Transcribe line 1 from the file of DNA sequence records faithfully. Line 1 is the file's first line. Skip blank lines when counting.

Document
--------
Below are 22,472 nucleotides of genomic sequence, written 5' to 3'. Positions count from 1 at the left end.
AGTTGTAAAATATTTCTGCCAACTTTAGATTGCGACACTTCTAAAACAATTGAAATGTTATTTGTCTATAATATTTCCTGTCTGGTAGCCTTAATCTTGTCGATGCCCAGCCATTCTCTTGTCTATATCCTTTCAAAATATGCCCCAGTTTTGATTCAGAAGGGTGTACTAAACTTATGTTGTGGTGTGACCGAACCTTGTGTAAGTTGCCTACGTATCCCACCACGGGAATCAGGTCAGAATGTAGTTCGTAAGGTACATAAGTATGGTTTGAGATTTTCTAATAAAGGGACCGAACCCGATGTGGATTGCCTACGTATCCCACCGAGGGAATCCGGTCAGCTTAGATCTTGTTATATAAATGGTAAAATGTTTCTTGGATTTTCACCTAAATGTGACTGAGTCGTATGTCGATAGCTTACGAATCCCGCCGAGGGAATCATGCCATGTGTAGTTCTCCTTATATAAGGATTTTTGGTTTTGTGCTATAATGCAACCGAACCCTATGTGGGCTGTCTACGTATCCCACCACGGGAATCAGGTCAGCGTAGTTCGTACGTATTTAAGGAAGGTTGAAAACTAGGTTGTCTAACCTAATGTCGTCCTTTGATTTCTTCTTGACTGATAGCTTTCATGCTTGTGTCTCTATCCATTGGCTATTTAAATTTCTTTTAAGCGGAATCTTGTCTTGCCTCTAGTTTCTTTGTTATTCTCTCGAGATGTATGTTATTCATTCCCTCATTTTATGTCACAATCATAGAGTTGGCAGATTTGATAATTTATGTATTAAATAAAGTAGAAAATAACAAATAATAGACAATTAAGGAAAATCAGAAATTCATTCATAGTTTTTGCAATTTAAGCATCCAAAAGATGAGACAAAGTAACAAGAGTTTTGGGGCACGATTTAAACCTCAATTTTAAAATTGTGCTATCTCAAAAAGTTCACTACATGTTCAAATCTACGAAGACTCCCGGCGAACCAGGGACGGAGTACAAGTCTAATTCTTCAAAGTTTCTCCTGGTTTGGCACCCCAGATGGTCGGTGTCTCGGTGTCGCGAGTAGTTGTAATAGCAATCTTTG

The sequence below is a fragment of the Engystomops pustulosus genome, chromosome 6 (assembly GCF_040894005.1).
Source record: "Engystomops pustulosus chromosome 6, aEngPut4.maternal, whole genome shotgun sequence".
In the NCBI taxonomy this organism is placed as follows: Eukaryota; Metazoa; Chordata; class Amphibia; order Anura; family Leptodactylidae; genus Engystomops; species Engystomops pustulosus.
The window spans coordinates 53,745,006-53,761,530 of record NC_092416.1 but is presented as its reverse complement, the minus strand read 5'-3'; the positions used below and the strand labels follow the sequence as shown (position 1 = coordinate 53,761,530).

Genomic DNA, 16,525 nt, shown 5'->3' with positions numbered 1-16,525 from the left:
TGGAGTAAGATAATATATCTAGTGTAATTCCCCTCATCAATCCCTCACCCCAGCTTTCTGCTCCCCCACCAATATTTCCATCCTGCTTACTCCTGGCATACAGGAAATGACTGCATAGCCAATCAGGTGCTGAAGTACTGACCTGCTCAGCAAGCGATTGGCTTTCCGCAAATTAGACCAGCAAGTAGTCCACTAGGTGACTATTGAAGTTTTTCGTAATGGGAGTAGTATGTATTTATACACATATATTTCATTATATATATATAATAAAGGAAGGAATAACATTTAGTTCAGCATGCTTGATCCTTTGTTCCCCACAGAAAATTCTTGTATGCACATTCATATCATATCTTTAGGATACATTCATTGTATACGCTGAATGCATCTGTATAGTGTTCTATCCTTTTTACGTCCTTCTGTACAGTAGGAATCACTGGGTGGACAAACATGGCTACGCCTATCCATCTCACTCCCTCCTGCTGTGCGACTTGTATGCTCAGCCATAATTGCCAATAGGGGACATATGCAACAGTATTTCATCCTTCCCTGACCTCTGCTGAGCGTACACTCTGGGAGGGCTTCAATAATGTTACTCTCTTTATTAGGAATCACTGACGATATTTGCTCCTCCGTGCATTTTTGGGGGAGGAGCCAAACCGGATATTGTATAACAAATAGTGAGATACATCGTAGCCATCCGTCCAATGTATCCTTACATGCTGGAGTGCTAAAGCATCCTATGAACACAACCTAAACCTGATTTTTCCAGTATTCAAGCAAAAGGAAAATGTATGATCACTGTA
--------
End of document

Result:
Below are 22,472 nucleotides of genomic sequence, written 5' to 3'. Positions count from 1 at the left end.